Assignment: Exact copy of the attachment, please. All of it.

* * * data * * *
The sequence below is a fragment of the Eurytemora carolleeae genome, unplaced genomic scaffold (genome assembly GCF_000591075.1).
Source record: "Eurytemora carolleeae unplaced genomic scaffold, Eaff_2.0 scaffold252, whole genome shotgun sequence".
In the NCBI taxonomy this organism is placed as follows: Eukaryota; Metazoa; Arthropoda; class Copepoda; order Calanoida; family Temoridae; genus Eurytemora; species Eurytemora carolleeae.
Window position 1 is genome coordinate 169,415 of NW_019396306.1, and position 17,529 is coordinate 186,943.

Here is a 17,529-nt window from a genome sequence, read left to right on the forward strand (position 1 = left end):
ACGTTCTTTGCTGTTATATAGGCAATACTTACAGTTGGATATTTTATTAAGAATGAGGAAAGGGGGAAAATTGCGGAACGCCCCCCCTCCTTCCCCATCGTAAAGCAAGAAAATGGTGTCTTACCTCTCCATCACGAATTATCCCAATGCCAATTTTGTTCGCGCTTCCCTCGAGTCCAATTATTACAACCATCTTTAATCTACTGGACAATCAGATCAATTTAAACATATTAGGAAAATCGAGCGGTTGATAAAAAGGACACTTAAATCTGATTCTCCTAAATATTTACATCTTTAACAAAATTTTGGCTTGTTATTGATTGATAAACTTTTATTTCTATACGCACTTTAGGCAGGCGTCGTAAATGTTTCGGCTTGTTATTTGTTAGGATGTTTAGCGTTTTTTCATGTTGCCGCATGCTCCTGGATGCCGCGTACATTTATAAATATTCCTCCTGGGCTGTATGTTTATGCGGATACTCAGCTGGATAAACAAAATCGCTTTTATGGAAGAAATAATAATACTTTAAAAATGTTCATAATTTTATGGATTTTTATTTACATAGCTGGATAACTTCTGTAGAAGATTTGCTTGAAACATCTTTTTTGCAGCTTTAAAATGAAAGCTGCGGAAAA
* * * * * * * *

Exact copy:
The sequence below is a fragment of the Eurytemora carolleeae genome, unplaced genomic scaffold (genome assembly GCF_000591075.1).
Source record: "Eurytemora carolleeae unplaced genomic scaffold, Eaff_2.0 scaffold252, whole genome shotgun sequence".
In the NCBI taxonomy this organism is placed as follows: Eukaryota; Metazoa; Arthropoda; class Copepoda; order Calanoida; family Temoridae; genus Eurytemora; species Eurytemora carolleeae.
Window position 1 is genome coordinate 169,415 of NW_019396306.1, and position 17,529 is coordinate 186,943.

Here is a 17,529-nt window from a genome sequence, read left to right on the forward strand (position 1 = left end):
ACGTTCTTTGCTGTTATATAGGCAATACTTACAGTTGGATATTTTATTAAGAATGAGGAAAGGGGGAAAATTGCGGAACGCCCCCCCTCCTTCCCCATCGTAAAGCAAGAAAATGGTGTCTTACCTCTCCATCACGAATTATCCCAATGCCAATTTTGTTCGCGCTTCCCTCGAGTCCAATTATTACAACCATCTTTAATCTACTGGACAATCAGATCAATTTAAACATATTAGGAAAATCGAGCGGTTGATAAAAAGGACACTTAAATCTGATTCTCCTAAATATTTACATCTTTAACAAAATTTTGGCTTGTTATTGATTGATAAACTTTTATTTCTATACGCACTTTAGGCAGGCGTCGTAAATGTTTCGGCTTGTTATTTGTTAGGATGTTTAGCGTTTTTTCATGTTGCCGCATGCTCCTGGATGCCGCGTACATTTATAAATATTCCTCCTGGGCTGTATGTTTATGCGGATACTCAGCTGGATAAACAAAATCGCTTTTATGGAAGAAATAATAATACTTTAAAAATGTTCATAATTTTATGGATTTTTATTTACATAGCTGGATAACTTCTGTAGAAGATTTGCTTGAAACATCTTTTTTGCAGCTTTAAAATGAAAGCTGCGGAAAA